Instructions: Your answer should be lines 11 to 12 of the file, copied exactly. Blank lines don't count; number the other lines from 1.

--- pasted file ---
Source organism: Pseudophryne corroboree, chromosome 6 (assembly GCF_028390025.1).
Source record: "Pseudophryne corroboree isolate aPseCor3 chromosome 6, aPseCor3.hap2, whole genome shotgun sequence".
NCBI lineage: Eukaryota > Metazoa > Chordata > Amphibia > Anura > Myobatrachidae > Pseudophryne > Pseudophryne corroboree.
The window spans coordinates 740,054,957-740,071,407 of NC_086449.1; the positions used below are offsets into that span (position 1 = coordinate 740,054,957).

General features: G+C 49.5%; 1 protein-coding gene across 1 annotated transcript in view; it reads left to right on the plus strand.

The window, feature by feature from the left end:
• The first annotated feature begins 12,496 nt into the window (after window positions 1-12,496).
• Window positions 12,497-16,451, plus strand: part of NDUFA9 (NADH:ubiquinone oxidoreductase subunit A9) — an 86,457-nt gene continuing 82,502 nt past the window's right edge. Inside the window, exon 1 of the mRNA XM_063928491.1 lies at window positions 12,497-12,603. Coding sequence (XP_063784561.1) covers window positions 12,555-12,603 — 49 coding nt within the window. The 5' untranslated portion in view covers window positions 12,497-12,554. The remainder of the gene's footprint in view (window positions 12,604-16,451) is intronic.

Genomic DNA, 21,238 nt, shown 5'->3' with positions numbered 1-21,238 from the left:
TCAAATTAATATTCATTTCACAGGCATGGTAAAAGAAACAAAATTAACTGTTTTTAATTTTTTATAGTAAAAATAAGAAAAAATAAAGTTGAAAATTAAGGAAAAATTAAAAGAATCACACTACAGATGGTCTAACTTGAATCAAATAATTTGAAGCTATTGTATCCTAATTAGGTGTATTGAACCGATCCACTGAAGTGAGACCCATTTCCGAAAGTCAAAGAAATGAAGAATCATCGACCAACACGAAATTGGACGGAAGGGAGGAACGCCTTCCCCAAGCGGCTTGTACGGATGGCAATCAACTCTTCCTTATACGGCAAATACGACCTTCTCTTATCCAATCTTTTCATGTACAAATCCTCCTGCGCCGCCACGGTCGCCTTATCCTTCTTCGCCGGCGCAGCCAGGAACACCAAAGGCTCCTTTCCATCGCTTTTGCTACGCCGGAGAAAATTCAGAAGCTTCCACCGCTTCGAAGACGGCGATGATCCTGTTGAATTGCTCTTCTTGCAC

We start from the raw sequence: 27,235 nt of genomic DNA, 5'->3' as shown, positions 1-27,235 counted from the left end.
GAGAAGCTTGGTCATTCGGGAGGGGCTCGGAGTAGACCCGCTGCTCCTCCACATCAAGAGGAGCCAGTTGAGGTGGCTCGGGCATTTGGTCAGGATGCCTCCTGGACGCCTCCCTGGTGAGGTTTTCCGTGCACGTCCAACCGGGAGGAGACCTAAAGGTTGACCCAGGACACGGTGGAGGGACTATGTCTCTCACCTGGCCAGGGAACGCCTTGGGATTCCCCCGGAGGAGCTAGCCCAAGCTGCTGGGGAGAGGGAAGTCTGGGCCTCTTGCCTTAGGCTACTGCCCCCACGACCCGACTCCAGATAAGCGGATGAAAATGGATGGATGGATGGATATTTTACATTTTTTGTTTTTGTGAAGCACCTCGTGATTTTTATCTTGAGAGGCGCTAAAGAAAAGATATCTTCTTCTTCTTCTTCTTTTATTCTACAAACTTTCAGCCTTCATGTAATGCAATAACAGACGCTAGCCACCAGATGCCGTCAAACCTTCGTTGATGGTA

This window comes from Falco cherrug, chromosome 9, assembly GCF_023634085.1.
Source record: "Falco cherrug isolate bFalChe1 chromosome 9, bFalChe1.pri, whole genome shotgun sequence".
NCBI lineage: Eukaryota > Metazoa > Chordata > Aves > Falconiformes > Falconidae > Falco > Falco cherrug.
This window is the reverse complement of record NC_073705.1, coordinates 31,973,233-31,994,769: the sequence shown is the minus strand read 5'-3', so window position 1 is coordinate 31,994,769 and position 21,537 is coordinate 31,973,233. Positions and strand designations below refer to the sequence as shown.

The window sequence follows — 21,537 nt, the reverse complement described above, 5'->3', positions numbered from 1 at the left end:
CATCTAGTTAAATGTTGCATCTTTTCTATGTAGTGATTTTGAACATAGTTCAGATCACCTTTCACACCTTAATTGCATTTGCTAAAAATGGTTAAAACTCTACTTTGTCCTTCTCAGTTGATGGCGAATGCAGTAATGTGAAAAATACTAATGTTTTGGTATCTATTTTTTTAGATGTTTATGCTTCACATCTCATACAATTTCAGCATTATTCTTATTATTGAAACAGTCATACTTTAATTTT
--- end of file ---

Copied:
We start from the raw sequence: 27,235 nt of genomic DNA, 5'->3' as shown, positions 1-27,235 counted from the left end.
GAGAAGCTTGGTCATTCGGGAGGGGCTCGGAGTAGACCCGCTGCTCCTCCACATCAAGAGGAGCCAGTTGAGGTGGCTCGGGCATTTGGTCAGGATGCCTCCTGGACGCCTCCCTGGTGAGGTTTTCCGTGCACGTCCAACCGGGAGGAGACCTAAAGGTTGACCCAGGACACGGTGGAGGGACTATGTCTCTCACCTGGCCAGGGAACGCCTTGGGATTCCCCCGGAGGAGCTAGCCCAAGCTGCTGGGGAGAGGGAAGTCTGGGCCTCTTGCCTTAGGCTACTGCCCCCACGACCCGACTCCAGATAAGCGGATGAAAATGGATGGATGGATGGATATTTTACATTTTTTGTTTTTGTGAAGCACCTCGTGATTTTTATCTTGAGAGGCGCTAAAGAAAAGATATCTTCTTCTTCTTCTTCTTTTATTCTACAAACTTTCAGCCTTCATGTAATGCAATAACAGACGCTAGCCACCAGATGCCGTCAAACCTTCGTTGATGGTA